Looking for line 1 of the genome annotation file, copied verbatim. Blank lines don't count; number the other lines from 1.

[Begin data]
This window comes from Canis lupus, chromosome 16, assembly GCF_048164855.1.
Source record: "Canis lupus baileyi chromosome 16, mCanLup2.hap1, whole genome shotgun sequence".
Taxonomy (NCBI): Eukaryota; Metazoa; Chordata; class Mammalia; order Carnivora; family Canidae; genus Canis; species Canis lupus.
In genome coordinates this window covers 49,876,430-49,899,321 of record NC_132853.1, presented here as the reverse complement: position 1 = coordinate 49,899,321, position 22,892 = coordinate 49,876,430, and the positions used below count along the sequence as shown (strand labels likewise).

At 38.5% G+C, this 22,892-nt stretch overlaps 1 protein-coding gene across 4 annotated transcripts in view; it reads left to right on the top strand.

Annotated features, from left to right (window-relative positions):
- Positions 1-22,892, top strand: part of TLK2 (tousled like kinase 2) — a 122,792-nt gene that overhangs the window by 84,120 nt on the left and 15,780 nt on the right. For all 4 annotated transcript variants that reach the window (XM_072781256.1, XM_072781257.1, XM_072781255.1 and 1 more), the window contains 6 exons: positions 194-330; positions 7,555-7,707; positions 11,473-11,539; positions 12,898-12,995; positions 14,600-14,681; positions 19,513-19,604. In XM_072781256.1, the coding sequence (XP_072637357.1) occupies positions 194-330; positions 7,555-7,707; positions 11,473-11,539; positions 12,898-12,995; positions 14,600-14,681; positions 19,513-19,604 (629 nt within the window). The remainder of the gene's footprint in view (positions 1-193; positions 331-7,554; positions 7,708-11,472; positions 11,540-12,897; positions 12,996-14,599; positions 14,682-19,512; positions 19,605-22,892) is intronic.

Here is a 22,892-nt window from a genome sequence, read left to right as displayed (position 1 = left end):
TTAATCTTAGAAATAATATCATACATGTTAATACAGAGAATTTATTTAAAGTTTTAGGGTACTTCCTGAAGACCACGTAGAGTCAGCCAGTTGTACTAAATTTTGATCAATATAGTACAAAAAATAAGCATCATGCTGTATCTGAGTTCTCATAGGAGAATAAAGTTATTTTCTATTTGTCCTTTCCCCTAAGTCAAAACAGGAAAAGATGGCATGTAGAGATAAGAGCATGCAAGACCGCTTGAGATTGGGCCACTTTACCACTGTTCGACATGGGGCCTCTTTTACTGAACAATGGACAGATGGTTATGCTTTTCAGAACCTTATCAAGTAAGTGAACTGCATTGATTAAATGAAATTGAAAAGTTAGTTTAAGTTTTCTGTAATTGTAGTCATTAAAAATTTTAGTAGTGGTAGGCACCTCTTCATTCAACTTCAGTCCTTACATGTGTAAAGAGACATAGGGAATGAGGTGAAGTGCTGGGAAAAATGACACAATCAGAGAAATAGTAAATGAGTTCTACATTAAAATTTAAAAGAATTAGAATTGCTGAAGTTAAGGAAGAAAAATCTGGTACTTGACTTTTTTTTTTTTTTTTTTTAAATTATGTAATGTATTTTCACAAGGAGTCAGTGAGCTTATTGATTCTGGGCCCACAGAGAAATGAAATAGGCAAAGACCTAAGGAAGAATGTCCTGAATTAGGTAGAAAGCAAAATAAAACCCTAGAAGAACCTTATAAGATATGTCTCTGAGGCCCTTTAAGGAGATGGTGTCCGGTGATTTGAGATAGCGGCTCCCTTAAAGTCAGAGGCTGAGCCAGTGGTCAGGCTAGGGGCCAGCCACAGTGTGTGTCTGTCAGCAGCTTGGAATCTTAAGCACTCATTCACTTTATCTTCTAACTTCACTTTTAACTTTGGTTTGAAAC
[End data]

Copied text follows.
This window comes from Canis lupus, chromosome 16, assembly GCF_048164855.1.